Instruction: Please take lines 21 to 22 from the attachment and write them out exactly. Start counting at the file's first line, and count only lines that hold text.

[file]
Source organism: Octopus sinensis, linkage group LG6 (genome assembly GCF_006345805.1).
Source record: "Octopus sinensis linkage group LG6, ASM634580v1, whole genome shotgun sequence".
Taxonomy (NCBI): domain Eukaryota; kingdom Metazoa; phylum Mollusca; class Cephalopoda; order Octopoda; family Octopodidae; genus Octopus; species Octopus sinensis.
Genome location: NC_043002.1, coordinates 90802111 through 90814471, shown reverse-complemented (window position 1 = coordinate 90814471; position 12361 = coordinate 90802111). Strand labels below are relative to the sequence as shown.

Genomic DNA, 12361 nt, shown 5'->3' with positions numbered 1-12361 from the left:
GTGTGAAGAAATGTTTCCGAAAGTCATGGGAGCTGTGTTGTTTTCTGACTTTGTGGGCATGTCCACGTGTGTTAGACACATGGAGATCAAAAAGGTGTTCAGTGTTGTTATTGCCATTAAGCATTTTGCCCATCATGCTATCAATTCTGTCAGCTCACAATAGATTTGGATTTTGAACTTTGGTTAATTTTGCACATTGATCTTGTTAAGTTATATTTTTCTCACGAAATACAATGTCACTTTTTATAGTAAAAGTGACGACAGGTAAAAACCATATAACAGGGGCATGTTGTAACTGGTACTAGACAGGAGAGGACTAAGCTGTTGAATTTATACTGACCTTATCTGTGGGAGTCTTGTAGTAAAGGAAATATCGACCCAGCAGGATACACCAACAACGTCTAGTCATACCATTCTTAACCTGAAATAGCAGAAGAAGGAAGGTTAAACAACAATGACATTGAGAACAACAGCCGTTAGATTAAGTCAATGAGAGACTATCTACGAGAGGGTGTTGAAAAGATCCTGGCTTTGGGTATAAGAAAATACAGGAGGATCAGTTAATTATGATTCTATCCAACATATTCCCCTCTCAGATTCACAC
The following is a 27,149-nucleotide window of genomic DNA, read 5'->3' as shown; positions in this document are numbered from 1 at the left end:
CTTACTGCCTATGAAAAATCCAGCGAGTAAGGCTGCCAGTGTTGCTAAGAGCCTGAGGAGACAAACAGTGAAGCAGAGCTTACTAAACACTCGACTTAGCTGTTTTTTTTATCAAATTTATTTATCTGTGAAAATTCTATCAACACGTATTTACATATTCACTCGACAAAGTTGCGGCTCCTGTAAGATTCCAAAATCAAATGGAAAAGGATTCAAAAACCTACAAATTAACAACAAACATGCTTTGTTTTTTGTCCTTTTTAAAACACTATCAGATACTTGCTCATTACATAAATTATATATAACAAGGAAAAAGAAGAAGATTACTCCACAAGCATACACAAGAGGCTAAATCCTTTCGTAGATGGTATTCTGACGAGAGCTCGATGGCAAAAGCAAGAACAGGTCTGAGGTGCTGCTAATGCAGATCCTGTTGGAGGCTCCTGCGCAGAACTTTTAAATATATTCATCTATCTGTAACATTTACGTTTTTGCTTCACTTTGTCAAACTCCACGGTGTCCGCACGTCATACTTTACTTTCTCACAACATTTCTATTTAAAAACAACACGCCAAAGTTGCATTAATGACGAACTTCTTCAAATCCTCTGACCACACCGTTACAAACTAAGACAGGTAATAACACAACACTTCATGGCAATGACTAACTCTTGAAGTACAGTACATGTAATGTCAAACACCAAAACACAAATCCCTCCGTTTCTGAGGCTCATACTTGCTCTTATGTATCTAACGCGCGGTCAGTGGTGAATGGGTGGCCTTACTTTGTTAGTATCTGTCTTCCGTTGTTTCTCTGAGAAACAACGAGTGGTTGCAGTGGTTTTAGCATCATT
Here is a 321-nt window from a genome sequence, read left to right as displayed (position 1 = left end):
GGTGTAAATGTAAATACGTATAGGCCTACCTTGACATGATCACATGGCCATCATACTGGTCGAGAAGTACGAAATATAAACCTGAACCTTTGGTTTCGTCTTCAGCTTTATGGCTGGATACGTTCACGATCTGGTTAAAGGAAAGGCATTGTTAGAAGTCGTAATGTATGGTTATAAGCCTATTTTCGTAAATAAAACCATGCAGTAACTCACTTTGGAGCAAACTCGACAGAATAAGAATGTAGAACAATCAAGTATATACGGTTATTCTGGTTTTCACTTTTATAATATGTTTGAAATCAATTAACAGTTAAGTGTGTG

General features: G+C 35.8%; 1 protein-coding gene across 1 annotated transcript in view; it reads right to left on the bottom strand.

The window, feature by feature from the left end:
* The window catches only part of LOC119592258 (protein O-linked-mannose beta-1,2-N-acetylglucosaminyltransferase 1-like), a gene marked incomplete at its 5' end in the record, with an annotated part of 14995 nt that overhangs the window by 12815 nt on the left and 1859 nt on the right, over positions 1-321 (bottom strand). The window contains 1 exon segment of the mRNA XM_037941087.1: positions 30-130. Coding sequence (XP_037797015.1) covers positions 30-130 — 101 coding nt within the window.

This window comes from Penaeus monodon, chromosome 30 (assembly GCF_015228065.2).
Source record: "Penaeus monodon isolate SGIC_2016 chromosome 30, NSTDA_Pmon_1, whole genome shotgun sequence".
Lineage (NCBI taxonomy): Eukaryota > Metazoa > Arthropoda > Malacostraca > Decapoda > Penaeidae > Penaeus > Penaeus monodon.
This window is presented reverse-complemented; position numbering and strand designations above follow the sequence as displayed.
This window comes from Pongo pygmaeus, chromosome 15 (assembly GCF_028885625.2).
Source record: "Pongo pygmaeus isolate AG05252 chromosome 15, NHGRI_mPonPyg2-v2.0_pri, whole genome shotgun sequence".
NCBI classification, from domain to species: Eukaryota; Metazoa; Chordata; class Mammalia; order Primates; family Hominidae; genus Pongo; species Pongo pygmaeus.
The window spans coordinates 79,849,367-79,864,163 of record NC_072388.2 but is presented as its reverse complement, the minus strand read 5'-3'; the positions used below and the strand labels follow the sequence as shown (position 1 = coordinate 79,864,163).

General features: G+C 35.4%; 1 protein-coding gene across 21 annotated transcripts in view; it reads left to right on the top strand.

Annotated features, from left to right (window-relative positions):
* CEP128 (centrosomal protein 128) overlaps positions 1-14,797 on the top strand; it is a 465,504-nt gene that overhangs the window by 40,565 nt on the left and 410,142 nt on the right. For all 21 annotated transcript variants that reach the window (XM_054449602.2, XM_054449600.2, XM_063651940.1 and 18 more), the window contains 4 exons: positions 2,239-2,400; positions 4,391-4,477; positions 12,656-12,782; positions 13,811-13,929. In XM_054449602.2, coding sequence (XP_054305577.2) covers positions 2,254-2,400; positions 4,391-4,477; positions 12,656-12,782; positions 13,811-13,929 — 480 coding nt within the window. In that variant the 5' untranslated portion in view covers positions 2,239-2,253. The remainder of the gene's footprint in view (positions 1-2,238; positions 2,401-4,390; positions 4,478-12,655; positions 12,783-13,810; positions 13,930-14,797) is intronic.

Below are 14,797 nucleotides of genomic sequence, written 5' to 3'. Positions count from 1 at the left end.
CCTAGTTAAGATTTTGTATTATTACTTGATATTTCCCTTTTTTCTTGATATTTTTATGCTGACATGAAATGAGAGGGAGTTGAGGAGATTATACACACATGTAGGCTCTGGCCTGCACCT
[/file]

The window spans coordinates 79,849,367-79,864,163 of record NC_072388.2 but is presented as its reverse complement, the minus strand read 5'-3'; the positions used below and the strand labels follow the sequence as shown (position 1 = coordinate 79,864,163).

General features: G+C 35.4%; 1 protein-coding gene across 21 annotated transcripts in view; it reads left to right on the top strand.